In the words of one of my favorite bands, “What a Long, Strange, Trip it’s been.” Having been elected to serve as the 2014 president of the International Fluid Power Society (IFPS), I can pause and reflect on just how I arrived at this point. Never in my wildest dreams did I imagine this day when I first heard of the organization so many years ago. This is truly an honor, and I am humbled.
There have been a lot of very smart people in this industry with whom I have had the pleasure of becoming acquainted with over the course of my career, and many of them have served a number of roles to help get me where I am today. Some of those roles were as mentors, teachers, peers, co-workers, and students. Yes, I have learned a great deal from my teaching experiences over the years, and I have had the privilege of knowing some of the legendary teachers in the industry, such as George Altland of Vickers. In fact, that is really what I want to focus my comments on—education in our industry.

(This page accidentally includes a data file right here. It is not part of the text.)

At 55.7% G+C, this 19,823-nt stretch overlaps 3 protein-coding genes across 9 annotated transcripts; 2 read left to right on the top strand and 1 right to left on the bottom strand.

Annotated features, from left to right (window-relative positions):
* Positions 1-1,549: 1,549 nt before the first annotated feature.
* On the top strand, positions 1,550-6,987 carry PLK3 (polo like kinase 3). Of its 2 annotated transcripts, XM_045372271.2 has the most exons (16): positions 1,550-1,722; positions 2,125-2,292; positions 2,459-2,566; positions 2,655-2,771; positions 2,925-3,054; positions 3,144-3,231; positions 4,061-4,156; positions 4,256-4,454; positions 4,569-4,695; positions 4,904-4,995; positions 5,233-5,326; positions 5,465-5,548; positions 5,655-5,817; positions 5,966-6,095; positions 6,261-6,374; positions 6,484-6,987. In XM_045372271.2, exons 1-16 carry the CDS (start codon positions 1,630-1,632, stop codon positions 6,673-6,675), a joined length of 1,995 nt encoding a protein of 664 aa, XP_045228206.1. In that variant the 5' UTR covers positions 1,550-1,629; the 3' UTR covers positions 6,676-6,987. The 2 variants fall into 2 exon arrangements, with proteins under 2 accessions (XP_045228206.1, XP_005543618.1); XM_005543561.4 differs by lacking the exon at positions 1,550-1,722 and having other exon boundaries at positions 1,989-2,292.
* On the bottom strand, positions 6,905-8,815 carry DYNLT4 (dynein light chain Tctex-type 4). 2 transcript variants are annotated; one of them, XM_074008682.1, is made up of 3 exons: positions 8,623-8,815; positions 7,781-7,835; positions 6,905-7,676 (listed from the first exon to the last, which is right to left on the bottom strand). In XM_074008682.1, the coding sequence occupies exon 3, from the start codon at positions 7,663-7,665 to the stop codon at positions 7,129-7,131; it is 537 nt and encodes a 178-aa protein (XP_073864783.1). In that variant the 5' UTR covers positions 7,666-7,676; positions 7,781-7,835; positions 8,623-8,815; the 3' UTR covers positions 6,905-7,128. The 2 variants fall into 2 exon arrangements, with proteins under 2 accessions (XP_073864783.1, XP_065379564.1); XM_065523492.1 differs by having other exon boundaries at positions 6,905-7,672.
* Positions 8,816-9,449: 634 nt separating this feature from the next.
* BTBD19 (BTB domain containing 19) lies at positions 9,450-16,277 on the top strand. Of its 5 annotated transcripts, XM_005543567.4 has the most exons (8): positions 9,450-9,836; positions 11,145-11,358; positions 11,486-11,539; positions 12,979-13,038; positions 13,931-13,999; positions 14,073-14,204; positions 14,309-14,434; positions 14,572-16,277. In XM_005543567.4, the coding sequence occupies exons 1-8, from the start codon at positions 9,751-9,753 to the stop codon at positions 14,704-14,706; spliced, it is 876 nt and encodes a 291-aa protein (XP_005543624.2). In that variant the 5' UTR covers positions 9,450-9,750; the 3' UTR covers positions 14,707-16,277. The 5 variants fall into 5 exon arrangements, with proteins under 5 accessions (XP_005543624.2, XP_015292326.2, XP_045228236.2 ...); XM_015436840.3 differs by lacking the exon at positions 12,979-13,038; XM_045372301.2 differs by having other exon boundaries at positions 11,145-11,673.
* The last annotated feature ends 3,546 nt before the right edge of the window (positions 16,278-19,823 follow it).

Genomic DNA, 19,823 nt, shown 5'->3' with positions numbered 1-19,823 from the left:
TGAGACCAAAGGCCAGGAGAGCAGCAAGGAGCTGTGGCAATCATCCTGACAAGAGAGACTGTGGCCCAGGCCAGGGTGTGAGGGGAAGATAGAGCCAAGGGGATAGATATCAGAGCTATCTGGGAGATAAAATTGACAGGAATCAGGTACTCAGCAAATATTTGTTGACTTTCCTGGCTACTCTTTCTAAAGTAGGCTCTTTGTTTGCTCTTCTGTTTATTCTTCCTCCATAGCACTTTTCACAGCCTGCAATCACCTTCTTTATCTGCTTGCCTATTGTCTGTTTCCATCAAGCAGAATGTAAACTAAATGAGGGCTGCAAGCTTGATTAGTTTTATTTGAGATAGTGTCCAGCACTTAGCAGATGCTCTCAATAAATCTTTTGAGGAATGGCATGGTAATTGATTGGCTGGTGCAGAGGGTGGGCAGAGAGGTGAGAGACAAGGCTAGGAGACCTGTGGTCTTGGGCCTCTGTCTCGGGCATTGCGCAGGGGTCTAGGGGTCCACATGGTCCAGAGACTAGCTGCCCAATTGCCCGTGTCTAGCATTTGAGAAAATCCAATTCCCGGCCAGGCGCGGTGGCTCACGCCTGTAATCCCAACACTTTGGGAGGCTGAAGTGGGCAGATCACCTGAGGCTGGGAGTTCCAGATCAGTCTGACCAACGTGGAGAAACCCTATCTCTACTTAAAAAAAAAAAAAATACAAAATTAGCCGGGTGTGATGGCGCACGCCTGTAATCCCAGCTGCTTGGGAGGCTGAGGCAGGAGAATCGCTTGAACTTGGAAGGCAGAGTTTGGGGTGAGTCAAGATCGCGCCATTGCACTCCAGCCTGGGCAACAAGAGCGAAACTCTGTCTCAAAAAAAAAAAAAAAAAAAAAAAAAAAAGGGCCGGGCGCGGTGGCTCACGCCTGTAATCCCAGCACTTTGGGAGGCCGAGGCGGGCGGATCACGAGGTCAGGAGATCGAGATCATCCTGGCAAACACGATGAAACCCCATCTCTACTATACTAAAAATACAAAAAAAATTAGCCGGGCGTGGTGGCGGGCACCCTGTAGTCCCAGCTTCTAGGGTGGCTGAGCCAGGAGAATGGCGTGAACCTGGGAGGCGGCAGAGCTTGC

I’m sure I am preaching to the choir when I say that education is extremely important in any professional field, but in some aspects, it is uniquely so in the fluid power industry because there is not a widely accepted and consistent set of standards that exist for educating students in the technologies of fluid power. Unlike ABET, which is the accreditation body for engineering and technology degree programs, there are no specific standards that are universally adopted and accepted to ensure that those working within the industry at various levels have consistent core knowledge and skill levels. The closest the fluid power industry has are the various certifications offered through the IFPS.